on 9 April 2012
`Sound It Out' tells the true story of the last record shop of the same name in Teesside, North East England, situated just three miles from where the director Jeanie Finlay grew up. It is a fantastic look at people, passion, and an industry striving to survive in an ever changing environment. Throughout the film you will meet a wide range of crazy characters from simple music/vinyl lovers to complete obsessives. Dance D.J.s, metal kids, local celebs and a fair share of nutters will all come and go through the doors of the shop as their stories intermingle with those of the owners whose overenthusiastic love of music keeps the shop alive and kicking. The film exposes the hard work of the staff and the faith of the fans as well as the hopes of a community. It will certainly make you laugh and cringe in equal measure and it's in these juxtapositions that director Finlay gets the best out of her interviewees, with one simply placed question she can make you go from feelings of ridicule to sympathy. That's not to say the film is without poignancy, there are some genuinely moving moments that will make you realise that `Sound It Out' is more than just a shop, to some it is actually a lifeline. When you consider the fact that over the last five years an independent record shop has closed in the UK every three days it is an amazing testament that they fight on. But fight on they do and as this great little documentary shows there are people out there that care and against all odds will continue to do so.
on 9 June 2012
The first decision is do I give it four stars or five stars. If you reserve five stars for the classics- American Beauty etc, then its logical to plump for the four stars. This is a documentary, it is not a fictional story. It covers a record shop in a town struggling in the recession and general malaise of the North East (Stockton). The DVD is split into scenes featuring the owner and his two staff and the "randomn people" that come in - all with different tastes but generally with the
the similar passionof collecting and listening to music (all genres). They all have a story to tell about their vinyl collections (eg the guy who has been to 400 status quo gigs and would "physically cry" if the shop got closed. "I don't smoke or drink, haven't got a girlfriend so I buy vinyl records and follow Quo; before a concert I listen to Quo for about two weeks , non stop, to get in the mood" Others are the young heavy metal pair- "I dont want to go to London- its safe round here"; The guy who does the gay discos, the guys who have an internet radio station from their garage.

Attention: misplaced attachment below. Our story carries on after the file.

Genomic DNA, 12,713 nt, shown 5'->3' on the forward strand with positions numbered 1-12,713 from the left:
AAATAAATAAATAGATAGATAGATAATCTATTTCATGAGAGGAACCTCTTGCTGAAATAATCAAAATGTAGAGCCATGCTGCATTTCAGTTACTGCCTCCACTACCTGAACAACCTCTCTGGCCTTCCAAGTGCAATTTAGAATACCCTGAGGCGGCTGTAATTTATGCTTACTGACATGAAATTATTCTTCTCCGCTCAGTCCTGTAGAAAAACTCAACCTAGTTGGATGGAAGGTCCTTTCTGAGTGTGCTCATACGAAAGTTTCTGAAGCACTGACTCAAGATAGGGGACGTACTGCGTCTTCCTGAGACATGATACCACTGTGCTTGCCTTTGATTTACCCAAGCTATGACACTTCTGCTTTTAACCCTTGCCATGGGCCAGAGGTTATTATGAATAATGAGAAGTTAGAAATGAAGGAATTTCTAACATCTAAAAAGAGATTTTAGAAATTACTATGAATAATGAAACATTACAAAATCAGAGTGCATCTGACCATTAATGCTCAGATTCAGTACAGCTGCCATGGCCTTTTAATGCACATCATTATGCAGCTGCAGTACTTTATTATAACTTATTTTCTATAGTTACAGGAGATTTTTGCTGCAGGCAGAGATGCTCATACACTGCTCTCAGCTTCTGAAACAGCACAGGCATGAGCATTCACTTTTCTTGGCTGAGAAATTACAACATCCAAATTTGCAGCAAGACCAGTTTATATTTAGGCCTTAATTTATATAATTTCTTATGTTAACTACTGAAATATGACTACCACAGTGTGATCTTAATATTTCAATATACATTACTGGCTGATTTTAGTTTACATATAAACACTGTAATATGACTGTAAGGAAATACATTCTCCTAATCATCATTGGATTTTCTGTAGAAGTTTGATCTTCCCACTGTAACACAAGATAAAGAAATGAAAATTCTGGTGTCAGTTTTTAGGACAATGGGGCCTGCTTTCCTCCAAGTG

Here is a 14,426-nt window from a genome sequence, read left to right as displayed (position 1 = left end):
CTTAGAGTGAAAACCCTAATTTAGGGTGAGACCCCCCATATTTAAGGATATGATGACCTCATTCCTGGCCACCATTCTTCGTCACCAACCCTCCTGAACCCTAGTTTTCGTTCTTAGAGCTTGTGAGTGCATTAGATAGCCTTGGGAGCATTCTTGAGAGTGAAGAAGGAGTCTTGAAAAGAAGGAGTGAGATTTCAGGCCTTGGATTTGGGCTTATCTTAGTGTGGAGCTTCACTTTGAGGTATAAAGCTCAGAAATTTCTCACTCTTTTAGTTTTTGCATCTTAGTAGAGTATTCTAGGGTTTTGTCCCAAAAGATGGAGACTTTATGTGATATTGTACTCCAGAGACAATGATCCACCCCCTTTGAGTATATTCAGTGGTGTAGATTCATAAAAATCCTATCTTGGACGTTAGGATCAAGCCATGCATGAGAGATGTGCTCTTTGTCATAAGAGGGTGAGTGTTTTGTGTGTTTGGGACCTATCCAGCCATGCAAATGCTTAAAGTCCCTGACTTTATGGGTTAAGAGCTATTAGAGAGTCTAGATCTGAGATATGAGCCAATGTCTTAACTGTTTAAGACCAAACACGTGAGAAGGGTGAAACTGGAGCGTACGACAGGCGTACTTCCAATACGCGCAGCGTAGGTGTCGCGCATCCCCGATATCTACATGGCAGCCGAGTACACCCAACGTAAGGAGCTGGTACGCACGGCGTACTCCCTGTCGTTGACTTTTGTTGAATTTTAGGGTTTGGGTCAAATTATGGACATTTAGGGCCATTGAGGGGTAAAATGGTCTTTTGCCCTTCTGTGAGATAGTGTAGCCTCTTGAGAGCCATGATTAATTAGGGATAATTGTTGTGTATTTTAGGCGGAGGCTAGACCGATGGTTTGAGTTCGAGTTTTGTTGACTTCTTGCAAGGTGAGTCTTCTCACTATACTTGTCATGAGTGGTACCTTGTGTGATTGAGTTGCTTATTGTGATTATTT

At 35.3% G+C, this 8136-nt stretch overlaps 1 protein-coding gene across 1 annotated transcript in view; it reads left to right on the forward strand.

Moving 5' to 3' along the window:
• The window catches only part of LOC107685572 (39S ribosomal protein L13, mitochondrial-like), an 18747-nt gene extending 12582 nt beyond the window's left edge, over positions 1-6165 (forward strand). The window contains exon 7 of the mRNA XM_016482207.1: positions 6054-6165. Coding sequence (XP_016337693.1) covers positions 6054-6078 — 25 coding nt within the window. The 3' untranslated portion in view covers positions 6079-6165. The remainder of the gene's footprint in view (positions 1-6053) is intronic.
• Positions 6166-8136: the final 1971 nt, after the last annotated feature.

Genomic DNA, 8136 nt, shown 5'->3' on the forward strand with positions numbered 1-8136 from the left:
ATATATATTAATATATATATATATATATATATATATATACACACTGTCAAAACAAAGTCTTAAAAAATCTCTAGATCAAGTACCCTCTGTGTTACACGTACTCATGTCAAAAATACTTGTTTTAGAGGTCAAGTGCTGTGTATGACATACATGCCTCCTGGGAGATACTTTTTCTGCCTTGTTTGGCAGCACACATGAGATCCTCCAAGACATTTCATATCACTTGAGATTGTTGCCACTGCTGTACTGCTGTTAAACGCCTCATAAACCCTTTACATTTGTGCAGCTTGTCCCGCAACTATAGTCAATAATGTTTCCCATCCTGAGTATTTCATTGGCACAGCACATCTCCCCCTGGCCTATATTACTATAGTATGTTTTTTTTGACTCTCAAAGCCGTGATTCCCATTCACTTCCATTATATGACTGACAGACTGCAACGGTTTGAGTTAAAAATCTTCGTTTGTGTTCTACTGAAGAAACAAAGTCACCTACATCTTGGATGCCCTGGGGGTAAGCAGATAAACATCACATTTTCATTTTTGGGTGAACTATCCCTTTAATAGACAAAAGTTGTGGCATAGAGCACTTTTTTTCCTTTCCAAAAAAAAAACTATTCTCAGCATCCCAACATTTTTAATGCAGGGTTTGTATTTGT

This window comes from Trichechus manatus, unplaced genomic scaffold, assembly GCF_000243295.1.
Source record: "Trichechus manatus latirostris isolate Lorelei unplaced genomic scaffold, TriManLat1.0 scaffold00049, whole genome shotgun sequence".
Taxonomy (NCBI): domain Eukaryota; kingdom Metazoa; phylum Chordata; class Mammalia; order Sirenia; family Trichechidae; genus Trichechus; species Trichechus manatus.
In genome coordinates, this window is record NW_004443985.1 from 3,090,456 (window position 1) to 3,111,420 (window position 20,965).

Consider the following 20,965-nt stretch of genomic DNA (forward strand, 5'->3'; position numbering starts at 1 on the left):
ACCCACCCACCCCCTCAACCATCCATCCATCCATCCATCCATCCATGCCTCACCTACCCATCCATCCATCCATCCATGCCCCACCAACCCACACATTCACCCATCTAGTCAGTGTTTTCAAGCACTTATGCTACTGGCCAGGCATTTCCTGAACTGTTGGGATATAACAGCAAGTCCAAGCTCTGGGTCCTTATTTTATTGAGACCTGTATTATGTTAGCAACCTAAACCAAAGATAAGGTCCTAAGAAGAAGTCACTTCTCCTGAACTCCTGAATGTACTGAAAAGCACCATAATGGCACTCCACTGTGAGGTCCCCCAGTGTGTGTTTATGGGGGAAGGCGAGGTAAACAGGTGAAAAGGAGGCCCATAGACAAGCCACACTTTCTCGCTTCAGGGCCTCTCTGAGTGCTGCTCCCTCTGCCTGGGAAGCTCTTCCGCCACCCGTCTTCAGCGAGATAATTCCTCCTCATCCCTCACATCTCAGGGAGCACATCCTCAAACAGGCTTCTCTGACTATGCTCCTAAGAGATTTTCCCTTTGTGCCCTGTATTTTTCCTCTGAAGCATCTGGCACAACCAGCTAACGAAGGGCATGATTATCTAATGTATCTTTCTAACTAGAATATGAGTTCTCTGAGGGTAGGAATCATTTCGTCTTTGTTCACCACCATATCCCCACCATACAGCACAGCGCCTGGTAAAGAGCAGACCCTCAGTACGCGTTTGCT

The striking thing about this DVD is that though all the customers are "randomn people" and quite wierd they are likeable decent folk- and as the film keeps reintroducing them during its course, they become the more likeable as you get to understand them. Its good interesting stuff- well filmed (on a low budget)and well presented. A little classic in its own right. A bit of a feel good movie really; of interest to music lovers; any collecters; especially vinyl collectors and people from the north east or those who study the sociology of the north east. People in niche businesses trying to keep them afloat will also find the dvd well worth watching. And lastly, what human beings need - some form of escapism in their lottery of life.
Good stuff- well done!
on 3 July 2014
Forget Hi-Fidelity and that awful celebrity filled Last Shop Standing documentary, this is the real deal with real people. I suspect Jeanie Finlay sees some of herself in the people that she features in her film, I know I did, which is why it makes you laugh out loud one minute and suppress the tears the next. She should have got a BAFTA for this. Having recently seen The Great HIp Hop Hoax on BBC4, looks like Ms. Finlay is on a roll! Buy, Beg, Borrow or Steal a copy as soon as you can.
on 18 February 2015
I loved it - it was beautifully crafted and resisted the (very easy) temptation to make fun of the characters, instead it was a moving and sympathetic portrayal of a wonderfully quirky record shop and its customers, both tiny and small as well as being universal and instantly recognisable to anyone who has searched through a record bin from Sydney to New York to London.
on 26 March 2014
..that explores the last independent record shop in Stockton on Tees. Heart-warming, well-observed, hilarious. So real it's surreal :P Highlights include - two metal kids singing the songs of Skindred, female folk artist with a lovely voice and a beige mac guy talking about wanting to be buried with his vinyls.